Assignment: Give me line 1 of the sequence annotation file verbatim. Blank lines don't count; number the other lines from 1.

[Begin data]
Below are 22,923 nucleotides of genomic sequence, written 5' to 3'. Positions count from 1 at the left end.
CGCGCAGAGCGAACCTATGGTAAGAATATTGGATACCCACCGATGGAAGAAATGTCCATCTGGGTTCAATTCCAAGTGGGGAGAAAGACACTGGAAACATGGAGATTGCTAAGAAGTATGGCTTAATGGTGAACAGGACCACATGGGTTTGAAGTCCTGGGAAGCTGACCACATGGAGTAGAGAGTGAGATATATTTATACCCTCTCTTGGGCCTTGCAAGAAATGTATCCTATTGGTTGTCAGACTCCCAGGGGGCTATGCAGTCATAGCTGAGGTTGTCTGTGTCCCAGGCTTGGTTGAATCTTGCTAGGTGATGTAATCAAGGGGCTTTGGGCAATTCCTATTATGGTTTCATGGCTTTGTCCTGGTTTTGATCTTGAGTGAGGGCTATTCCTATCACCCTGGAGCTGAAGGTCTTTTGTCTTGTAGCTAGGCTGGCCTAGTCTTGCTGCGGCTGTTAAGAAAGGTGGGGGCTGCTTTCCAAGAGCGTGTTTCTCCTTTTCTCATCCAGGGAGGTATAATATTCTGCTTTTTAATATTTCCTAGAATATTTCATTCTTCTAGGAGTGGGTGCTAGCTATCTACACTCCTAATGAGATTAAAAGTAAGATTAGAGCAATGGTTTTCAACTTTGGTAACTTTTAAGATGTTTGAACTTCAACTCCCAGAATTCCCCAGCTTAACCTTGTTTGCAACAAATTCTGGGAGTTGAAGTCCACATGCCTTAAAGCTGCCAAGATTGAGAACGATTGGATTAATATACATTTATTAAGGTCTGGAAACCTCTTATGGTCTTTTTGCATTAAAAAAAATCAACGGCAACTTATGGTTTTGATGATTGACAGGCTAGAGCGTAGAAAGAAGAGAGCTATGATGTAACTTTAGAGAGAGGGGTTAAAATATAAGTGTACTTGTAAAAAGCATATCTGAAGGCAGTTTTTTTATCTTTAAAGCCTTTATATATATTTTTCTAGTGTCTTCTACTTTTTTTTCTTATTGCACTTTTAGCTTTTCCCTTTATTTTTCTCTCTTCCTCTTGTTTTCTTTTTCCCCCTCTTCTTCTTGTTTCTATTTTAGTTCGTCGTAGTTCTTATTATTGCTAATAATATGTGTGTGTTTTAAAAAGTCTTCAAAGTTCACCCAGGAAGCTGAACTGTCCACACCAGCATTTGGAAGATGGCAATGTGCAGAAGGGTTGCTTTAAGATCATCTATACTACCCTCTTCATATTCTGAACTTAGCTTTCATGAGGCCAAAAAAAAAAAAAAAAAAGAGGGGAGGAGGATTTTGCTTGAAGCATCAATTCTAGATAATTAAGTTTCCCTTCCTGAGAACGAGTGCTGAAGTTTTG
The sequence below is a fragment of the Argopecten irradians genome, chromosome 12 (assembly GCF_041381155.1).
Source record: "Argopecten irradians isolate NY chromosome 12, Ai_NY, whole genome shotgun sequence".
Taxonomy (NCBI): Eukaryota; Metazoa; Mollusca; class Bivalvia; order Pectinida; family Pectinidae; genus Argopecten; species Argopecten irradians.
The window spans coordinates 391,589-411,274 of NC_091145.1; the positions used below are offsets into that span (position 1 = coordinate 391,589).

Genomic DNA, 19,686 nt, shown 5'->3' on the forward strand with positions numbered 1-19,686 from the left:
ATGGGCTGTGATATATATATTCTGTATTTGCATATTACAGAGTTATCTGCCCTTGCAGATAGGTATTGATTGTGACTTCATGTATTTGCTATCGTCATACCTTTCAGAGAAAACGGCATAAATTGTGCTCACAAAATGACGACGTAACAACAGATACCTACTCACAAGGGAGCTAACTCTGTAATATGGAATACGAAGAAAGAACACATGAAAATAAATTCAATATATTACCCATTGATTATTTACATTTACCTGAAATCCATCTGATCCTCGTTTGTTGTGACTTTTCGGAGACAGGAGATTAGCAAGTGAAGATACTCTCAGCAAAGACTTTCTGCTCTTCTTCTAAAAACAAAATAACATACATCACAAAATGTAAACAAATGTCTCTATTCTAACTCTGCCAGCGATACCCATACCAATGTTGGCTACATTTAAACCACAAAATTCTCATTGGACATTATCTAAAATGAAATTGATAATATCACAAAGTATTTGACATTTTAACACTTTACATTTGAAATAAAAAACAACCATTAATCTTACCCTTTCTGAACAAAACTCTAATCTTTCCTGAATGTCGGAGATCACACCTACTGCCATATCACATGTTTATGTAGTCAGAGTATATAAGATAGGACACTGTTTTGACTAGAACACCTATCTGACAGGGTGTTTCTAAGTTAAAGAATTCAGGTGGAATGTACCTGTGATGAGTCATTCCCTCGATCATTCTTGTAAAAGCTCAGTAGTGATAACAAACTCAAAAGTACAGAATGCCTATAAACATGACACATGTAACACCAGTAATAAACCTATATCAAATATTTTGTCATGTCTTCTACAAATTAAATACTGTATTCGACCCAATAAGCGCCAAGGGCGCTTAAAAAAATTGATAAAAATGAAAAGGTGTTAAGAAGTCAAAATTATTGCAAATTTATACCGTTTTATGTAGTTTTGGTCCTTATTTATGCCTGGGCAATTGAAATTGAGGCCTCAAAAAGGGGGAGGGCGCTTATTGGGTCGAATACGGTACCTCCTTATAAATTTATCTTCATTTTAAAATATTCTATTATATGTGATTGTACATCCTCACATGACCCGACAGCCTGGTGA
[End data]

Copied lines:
Below are 22,923 nucleotides of genomic sequence, written 5' to 3'. Positions count from 1 at the left end.